The site extends across 10 dunams, on top of a spur that is oriented east–west. The spur connects to Ramat Avishur in the east and is flanked from the north, south and west by tributaries of Nahal Luzit. Fertile soil for cultivation occurs in the adjacent wadi channels and a source of water is present in Be’er Massu’a. Terrace walls and fences that used ancient masonry stones were built inside the ruin, covering the ancient buildings.


The recent illicit digging in the center of the site exposed the remains of a large building whose exterior walls were built of large nari stones and interior walls consisted of well-dressed qirton stones. The accumulation of the ruins and building collapse reaches a height of 1.5–2.0 m. An examination of the debris left by the illicit diggers showed that most of the potsherds from the building dated from the first century BCE to the second century CE. The debris removed from one of the rooms contained a large amount of ash, potsherds typical of the first–second centuries CE and numerous fragments of a large chalk vessel (kalal; Fig. 1:1). The fragments have a gray color that suggests they were originally placed in a layer of ash (a burnt layer). It is quite rare to find vessels of this kind outside of Jerusalem. Alongside the kalal fragments were two bases of stone bowls that were shaped with a lathe (Fig. 1:2, 3) and a knife-carved chalk vessel whose purpose is unclear (Fig. 1:4).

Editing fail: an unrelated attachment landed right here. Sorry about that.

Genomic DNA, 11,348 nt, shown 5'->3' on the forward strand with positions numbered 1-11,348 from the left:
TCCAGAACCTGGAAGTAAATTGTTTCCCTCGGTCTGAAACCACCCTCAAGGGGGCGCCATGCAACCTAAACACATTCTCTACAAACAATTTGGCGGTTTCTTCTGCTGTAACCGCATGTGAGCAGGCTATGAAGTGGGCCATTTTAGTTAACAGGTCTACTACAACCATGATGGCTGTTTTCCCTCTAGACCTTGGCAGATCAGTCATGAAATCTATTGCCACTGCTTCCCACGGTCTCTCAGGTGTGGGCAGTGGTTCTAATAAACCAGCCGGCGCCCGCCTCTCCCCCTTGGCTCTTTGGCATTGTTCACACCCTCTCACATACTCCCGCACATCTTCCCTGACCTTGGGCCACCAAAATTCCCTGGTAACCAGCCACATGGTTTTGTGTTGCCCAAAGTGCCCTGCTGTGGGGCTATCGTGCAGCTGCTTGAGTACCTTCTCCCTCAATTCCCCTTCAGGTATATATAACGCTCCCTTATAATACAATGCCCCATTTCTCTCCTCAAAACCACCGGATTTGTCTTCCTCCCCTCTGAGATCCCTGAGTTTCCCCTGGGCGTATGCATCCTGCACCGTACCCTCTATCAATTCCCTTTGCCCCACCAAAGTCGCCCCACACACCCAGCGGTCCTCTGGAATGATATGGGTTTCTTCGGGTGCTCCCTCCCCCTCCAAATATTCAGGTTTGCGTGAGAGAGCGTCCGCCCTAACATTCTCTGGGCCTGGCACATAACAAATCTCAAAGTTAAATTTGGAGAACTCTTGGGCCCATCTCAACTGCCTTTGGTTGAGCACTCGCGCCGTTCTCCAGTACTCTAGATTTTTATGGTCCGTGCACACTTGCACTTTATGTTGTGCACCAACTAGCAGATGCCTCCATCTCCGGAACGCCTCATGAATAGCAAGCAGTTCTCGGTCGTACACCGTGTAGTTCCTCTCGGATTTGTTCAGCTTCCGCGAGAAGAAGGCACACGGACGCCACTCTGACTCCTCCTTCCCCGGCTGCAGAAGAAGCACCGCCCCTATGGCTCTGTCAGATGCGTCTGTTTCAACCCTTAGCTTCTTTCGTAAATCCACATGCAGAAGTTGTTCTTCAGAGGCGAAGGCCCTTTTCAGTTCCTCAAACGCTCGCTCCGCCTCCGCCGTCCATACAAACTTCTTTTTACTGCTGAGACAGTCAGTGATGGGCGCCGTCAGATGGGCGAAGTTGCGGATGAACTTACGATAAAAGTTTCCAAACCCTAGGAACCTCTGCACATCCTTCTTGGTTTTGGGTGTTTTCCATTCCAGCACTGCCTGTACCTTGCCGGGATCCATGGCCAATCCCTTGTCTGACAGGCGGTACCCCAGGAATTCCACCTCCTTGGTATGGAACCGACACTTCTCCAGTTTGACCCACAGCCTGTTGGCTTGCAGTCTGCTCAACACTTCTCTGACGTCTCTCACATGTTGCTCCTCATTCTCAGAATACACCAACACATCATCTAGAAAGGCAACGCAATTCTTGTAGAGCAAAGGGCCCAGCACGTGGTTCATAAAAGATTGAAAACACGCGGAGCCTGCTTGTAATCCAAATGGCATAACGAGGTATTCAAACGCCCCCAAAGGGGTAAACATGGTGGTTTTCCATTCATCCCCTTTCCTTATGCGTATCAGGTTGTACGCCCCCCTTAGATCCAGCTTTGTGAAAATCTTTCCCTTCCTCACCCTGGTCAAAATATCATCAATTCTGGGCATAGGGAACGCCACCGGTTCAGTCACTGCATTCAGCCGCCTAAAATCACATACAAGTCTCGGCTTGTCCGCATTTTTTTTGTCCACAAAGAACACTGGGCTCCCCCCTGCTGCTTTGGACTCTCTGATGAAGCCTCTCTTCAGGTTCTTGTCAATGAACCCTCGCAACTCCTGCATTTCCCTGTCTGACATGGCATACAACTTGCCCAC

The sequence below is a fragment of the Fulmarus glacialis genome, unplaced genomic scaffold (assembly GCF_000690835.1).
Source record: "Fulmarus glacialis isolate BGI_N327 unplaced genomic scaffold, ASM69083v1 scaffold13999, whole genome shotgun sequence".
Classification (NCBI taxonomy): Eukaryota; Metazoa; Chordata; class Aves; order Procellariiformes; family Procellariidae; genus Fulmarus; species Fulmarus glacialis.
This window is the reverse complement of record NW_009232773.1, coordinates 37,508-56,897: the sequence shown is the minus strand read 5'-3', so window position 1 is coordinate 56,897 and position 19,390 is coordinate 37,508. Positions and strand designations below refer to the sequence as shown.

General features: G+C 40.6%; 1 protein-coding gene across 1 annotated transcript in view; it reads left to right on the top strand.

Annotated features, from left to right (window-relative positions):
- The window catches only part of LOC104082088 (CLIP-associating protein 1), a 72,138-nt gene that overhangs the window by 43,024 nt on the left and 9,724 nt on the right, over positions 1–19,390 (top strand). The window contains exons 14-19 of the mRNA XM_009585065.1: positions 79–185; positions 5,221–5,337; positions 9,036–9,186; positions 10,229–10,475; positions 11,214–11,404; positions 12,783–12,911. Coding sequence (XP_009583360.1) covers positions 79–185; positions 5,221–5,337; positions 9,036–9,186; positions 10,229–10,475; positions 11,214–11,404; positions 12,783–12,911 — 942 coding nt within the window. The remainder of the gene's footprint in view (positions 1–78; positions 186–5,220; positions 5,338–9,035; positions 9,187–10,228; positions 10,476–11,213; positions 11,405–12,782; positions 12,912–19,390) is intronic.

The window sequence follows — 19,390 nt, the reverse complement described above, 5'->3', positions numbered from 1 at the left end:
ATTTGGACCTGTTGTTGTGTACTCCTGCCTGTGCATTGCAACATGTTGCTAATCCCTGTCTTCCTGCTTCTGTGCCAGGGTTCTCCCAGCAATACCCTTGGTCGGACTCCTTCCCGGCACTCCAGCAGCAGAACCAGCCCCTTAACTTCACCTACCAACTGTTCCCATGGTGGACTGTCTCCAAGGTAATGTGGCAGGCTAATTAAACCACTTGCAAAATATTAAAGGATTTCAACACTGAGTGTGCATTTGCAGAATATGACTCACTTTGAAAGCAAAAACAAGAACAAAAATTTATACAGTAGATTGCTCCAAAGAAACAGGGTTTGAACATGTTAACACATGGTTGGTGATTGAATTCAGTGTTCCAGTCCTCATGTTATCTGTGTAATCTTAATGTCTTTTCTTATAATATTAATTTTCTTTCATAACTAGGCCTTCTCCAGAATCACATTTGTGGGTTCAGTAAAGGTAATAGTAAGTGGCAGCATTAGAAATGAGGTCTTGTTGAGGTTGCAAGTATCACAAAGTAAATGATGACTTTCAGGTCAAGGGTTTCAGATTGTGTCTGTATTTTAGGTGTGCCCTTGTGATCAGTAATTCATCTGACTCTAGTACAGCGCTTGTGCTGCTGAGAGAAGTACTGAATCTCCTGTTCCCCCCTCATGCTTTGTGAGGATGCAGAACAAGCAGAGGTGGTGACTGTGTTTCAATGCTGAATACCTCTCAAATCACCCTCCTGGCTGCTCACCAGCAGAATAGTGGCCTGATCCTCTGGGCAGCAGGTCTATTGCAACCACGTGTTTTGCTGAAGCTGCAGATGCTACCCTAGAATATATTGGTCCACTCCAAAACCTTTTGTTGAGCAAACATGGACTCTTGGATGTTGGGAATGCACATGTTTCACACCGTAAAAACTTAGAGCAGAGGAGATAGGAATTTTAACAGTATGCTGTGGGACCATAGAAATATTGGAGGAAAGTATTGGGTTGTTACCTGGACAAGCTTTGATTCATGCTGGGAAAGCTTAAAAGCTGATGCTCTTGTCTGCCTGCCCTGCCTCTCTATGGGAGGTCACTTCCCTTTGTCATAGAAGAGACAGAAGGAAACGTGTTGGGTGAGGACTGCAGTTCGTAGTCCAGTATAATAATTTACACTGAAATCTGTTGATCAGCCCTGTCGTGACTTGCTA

Preserved around the site, especially to the south and southwest, were the remains of collapsed buildings that abutted each other and formed a perimeter fortification. Large nari blocks (1.5 m long) were used in their construction, as well as some finely crafted architectural elements, such as doorjambs and lintels. The remains in this area were preserved 2.5 m high. The recent wave of illicit digging skipped over this part of the site, which is, nevertheless, dotted with numerous excavation pits from antiquities plundering of past years. Decorated openings of caves and water cisterns are located between the buildings. One of the cisterns in the southern part of the site has a spiral staircase, descending to its bottom.

Most of the potsherds from the heaps of debris and on the site’s slopes date to the latter phase of the Second Temple period and the time of the Bar Kokhba Revolt; a small number of ceramic finds were attributed to the Byzantine period.